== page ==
Persistent infants crying and childhood behavioural problems
Infants who have problems with persistent crying, sleeping and/or feeding – known as regulatory problems – are far more likely to become children with significant behavioural problems, reveals research published ahead of print in the journal Archives of Disease in Childhood.
Around 20% of all infants show symptoms of excessive crying, sleeping difficulties and/or feeding problems in their first year of life and this can lead to disruption for families and costs for health services.
Previous research has suggested these regulatory problems can have an adverse effect on behavioural or cognitive development later in childhood, but findings have been inconclusive.
Researchers from the University of Basel in Switzerland, University of Warwick in the UK and the University of Bochum in Germany set out to find the nature and strength of any link between regulatory problems in early infancy and childhood behavioural problems.
They carried out an analysis of 22 studies from 1987 to 2006 that had looked at this possible association and which had involved, collectively, 16,848 children, of which 1,935 children with regulatory problems were tested.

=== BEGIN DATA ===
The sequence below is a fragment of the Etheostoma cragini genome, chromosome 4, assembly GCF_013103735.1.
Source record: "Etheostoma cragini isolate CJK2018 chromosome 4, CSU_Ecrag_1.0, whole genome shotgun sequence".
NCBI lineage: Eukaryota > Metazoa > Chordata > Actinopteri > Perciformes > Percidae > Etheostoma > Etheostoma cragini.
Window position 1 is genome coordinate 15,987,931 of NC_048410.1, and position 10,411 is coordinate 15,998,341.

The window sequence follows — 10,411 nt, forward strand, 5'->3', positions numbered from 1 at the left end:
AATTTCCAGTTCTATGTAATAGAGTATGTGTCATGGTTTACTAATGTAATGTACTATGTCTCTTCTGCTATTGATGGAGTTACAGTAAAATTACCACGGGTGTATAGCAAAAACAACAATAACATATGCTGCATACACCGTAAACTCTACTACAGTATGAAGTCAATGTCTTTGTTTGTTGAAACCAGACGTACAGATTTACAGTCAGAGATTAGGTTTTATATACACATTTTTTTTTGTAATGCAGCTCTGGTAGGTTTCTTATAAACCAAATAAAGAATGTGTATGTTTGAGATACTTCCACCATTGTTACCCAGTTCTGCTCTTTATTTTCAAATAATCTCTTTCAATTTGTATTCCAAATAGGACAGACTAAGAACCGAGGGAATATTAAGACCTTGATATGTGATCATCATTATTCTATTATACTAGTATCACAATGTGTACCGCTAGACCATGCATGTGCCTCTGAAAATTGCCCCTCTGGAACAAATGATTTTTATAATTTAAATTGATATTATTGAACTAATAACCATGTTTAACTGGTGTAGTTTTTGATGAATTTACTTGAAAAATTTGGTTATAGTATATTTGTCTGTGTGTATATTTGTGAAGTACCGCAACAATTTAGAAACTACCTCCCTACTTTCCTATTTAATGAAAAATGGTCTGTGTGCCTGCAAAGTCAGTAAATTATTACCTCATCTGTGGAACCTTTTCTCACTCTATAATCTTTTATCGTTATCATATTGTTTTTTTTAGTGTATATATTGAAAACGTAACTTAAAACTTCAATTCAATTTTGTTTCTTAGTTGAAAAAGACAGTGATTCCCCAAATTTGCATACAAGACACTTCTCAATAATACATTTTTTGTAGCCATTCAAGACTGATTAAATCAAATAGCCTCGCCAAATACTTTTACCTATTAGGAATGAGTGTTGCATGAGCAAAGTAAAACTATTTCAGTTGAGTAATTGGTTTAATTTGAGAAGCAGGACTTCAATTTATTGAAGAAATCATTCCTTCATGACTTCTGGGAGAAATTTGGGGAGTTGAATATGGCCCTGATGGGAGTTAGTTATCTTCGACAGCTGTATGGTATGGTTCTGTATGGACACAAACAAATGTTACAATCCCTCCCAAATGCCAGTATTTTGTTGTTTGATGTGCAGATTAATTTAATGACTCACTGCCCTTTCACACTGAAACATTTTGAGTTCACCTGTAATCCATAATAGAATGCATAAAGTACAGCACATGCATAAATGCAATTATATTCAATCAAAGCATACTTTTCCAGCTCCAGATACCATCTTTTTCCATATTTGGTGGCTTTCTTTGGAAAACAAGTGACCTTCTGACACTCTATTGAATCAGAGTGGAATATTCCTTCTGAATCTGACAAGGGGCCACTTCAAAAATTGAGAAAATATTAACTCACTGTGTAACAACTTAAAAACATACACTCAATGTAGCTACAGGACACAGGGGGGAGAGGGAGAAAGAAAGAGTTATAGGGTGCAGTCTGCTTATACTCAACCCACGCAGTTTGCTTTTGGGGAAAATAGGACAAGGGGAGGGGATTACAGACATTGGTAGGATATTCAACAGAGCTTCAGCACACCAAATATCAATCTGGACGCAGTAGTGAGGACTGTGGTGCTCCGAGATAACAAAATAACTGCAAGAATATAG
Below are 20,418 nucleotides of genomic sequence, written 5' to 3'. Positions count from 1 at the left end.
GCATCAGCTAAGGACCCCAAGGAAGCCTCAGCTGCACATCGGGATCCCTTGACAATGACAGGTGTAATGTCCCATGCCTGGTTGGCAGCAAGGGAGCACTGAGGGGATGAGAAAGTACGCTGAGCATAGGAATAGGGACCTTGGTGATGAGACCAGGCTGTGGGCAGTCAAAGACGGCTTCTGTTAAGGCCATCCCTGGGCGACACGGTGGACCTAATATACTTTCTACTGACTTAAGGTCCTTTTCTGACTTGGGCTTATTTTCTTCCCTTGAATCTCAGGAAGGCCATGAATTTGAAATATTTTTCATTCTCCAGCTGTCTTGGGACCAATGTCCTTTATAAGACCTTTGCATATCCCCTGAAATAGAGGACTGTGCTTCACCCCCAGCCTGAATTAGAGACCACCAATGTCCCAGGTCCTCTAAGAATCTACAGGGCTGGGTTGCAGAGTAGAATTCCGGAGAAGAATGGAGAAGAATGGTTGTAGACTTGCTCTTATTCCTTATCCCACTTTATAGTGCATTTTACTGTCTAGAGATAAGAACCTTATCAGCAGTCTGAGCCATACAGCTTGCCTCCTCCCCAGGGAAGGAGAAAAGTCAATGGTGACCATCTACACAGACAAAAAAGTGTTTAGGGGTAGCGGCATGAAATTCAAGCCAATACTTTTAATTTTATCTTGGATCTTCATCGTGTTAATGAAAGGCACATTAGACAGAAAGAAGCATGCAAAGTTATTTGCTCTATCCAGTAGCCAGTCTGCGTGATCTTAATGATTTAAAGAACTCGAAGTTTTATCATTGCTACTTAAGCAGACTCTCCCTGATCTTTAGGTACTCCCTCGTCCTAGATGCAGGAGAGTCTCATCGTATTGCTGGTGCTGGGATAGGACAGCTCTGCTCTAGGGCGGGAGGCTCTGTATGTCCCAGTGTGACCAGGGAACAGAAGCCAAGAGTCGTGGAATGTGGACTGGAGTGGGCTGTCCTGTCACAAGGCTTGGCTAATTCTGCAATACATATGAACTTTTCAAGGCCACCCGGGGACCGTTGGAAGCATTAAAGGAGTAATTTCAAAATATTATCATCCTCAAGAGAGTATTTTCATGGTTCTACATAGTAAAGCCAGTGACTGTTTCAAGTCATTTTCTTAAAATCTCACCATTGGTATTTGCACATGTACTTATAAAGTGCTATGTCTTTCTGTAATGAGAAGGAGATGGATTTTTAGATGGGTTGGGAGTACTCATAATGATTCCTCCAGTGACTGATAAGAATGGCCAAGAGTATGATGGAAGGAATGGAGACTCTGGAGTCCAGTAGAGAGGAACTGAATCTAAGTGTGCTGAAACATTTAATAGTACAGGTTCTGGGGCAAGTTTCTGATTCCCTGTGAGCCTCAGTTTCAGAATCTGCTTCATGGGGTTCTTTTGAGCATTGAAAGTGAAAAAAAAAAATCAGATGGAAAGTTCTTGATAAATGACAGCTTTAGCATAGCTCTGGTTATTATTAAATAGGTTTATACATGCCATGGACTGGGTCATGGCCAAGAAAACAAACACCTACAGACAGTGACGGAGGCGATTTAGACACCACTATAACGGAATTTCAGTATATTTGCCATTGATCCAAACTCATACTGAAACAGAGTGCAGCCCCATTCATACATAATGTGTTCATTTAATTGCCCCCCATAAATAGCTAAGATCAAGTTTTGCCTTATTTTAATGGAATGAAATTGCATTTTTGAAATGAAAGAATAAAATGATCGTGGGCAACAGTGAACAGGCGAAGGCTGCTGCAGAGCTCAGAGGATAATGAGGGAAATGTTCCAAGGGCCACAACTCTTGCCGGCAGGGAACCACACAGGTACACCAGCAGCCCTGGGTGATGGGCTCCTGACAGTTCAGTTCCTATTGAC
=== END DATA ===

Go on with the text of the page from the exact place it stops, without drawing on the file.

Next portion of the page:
Of the 22 studies, 10 studies reported on consequences of excessive crying, four on sleeping problems, three on feeding problems, and five studies on multiple regulatory problems.
Childhood behavioural problems were divided into four categories – internalising (anxiety, depression or withdrawal), externalising (aggressive or destructive behaviour, conduct problems or temper tantrums), attention deficit/hyperactivity (ADHD), and general behavioural problems.
The researchers found that infants with previous regulatory problems were more likely to have behavioural problems as children than infants without regulatory problems.
The most likely outcomes for children who had regulatory problems as an infant were externalising problems and ADHD.
The more types of regulatory problems that an infant had (cumulative problems), the more likely this was to increase the risk of behavioural problems as a child.
The researchers say that concerns about their baby’s crying, sleeping, or feeding problems were a major reason for many parents seeking professional help.
Clinically referred children often came from families with a range of risk factors such as obstetric, interactional, or psychosocial problems in addition to multiple regulatory problems.
Therefore, the accumulation of child symptoms and negative family characteristics was more predictive of behavioural problems than any particular combination of them.
The authors conclude: "Regulatory problems in infancy can increase the likelihood of developing behaviour problems in childhood. "Our findings highlight the need for prospective follow-up studies of regulatory disturbed infants and require reliable assessments of crying, sleeping, or feeding problems.
"The evidence from this systematic review suggests that those with persisting regulatory problems in families with other problems may require early interventions to minimise or prevent the long-term consequences of infant regulatory problems."